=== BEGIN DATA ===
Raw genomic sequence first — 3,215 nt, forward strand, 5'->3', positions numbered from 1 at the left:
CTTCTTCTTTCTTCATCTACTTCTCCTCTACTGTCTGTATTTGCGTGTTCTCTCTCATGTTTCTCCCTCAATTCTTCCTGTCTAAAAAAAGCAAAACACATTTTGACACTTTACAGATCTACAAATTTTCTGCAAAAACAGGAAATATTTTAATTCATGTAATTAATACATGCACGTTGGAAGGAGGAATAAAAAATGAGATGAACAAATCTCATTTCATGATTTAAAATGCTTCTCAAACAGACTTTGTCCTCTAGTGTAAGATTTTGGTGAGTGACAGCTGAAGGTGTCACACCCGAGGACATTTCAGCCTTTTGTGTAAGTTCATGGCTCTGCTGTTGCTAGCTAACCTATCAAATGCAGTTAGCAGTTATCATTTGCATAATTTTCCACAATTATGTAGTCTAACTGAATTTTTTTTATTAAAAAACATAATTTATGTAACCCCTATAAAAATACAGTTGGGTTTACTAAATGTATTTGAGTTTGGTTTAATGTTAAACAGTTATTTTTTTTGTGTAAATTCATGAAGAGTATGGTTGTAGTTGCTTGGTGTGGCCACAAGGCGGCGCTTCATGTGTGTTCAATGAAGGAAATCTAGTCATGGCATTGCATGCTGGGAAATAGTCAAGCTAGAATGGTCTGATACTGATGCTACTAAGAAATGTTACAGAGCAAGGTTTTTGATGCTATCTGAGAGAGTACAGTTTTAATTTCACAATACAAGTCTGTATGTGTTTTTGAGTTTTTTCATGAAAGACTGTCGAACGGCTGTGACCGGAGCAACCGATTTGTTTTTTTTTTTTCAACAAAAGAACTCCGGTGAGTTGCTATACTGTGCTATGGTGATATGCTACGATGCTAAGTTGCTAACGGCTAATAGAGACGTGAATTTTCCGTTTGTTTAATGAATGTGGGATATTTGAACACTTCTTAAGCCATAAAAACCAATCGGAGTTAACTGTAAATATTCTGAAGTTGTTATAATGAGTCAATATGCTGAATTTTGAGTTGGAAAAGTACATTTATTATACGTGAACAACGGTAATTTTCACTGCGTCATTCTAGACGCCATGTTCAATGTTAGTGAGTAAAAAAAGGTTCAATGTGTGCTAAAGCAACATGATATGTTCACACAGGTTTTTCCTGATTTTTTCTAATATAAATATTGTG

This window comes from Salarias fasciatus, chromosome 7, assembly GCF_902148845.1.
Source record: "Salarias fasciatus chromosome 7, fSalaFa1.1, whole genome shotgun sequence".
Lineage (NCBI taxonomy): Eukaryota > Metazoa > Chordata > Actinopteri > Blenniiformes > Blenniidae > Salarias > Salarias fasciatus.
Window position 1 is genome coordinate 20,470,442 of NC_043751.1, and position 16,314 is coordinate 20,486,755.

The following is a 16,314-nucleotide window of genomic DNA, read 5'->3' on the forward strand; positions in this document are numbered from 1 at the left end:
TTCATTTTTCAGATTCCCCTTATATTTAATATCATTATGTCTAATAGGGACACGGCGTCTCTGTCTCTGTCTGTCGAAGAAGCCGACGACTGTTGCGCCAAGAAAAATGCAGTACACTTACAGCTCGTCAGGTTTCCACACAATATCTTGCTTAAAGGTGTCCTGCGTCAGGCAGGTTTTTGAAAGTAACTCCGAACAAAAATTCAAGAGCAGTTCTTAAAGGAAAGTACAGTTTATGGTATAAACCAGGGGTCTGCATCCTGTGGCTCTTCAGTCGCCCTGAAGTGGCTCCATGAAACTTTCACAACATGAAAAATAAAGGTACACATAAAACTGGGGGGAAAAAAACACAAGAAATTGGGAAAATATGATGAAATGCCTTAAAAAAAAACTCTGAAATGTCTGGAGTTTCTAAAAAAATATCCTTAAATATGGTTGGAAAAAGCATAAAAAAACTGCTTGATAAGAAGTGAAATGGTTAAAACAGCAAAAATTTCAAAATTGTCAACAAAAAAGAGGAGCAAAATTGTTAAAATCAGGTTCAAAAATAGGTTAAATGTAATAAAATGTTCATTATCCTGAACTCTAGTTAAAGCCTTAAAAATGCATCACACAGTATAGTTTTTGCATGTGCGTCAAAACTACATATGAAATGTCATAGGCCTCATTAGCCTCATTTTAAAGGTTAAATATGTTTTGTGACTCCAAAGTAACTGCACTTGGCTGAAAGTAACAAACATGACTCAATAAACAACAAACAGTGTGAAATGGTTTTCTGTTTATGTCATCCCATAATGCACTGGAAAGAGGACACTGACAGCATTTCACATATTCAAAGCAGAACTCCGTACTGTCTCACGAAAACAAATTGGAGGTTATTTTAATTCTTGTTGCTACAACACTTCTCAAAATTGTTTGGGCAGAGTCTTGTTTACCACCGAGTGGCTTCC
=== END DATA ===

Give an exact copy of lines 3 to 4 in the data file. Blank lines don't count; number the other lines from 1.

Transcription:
This window comes from Salarias fasciatus, chromosome 7, assembly GCF_902148845.1.
Source record: "Salarias fasciatus chromosome 7, fSalaFa1.1, whole genome shotgun sequence".